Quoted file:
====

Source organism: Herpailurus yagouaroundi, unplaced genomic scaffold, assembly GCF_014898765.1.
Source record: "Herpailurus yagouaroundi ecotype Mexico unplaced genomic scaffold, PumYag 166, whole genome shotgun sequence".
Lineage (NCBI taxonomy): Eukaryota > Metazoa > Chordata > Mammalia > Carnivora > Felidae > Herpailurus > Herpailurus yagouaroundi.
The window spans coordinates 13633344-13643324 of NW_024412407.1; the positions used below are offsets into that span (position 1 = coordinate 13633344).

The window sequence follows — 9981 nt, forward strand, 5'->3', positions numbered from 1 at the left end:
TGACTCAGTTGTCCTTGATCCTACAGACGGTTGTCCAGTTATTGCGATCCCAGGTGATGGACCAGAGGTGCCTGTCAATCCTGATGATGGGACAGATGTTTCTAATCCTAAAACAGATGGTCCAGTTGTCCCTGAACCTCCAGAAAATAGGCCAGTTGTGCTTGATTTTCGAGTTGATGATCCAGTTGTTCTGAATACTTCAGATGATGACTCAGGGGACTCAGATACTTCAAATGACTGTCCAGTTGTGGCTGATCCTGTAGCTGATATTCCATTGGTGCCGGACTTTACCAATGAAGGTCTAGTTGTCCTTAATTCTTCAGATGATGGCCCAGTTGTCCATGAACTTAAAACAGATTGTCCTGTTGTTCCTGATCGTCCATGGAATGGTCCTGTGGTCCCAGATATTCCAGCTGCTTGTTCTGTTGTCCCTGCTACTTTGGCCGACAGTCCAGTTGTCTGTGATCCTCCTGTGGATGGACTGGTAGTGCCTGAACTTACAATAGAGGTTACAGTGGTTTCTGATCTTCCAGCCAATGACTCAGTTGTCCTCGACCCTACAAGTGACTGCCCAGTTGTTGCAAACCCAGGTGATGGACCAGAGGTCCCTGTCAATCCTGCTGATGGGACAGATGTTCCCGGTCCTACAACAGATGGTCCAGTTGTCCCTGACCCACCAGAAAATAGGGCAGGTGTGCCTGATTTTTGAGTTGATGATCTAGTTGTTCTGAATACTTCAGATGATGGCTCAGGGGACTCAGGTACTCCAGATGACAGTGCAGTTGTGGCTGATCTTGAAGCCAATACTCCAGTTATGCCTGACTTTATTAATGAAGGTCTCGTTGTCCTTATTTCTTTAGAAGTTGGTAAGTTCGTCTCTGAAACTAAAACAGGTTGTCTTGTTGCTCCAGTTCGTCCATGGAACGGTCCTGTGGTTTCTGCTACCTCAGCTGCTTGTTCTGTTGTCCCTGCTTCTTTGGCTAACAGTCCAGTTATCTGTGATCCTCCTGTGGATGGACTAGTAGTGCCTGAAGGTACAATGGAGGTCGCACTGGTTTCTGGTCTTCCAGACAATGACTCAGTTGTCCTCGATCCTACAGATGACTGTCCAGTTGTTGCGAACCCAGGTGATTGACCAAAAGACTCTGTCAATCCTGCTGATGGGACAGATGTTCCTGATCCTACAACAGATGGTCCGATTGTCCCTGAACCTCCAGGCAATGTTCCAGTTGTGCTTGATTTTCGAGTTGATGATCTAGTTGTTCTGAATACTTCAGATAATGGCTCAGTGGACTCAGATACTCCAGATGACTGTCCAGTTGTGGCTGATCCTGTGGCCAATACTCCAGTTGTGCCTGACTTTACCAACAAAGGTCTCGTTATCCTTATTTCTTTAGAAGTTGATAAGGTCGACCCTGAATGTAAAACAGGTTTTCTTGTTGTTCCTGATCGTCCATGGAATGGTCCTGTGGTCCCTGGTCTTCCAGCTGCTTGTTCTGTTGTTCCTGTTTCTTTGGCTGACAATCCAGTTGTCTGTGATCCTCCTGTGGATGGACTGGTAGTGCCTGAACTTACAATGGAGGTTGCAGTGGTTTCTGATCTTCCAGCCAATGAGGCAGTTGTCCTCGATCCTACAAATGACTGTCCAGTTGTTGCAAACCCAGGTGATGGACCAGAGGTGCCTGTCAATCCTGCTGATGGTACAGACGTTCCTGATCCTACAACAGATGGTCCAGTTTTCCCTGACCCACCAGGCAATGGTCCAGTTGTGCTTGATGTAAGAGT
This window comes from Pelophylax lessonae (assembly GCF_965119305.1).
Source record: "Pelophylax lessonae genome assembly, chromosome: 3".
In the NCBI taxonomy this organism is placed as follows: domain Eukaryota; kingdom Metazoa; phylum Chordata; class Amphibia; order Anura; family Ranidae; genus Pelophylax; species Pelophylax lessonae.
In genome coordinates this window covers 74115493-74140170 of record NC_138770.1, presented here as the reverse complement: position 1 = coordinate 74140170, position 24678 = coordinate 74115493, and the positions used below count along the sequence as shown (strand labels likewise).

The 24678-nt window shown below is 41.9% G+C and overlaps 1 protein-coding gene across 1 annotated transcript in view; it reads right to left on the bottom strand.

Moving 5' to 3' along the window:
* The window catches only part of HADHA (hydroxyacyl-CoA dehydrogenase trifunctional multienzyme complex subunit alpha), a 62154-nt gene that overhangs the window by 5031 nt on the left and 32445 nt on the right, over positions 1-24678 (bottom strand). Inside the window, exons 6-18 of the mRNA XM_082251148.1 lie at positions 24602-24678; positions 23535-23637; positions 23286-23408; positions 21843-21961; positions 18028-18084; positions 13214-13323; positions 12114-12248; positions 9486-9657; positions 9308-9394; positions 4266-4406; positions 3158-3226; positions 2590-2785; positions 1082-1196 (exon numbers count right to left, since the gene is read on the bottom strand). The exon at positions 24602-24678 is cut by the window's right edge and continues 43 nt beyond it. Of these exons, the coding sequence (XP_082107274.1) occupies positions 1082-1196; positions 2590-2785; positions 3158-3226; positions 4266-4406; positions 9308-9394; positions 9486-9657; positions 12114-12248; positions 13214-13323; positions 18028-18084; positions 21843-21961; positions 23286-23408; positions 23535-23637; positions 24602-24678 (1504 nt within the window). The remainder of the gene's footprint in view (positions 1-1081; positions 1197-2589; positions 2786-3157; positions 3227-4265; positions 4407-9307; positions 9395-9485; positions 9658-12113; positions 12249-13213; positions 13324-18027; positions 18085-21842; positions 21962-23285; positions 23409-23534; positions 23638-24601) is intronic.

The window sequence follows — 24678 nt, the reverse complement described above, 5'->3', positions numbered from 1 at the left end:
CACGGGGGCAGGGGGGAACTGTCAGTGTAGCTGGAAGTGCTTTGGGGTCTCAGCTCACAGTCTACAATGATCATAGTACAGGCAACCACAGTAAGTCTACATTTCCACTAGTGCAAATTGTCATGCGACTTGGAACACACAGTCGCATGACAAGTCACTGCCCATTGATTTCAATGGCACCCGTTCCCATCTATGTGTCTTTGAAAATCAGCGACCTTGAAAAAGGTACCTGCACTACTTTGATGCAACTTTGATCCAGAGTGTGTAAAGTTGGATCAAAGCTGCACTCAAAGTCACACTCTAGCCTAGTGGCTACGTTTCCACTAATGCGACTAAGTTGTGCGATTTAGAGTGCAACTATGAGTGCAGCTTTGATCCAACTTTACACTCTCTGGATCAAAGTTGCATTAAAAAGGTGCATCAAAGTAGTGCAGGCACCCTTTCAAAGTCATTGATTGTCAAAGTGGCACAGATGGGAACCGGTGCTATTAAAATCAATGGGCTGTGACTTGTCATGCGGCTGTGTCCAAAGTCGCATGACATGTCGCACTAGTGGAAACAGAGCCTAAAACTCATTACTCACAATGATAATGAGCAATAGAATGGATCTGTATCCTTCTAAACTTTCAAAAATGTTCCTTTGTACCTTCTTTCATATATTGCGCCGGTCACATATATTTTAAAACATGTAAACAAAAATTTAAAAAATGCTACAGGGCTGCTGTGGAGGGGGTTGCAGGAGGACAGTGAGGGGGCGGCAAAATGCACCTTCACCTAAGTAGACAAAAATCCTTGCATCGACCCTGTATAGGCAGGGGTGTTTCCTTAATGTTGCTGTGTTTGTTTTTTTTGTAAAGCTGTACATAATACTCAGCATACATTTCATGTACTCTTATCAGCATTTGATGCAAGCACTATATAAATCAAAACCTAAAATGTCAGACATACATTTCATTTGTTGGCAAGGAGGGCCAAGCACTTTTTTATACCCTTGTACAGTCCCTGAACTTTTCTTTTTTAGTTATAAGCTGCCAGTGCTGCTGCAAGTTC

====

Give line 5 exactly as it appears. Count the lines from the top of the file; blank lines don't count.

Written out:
The window sequence follows — 9981 nt, forward strand, 5'->3', positions numbered from 1 at the left end: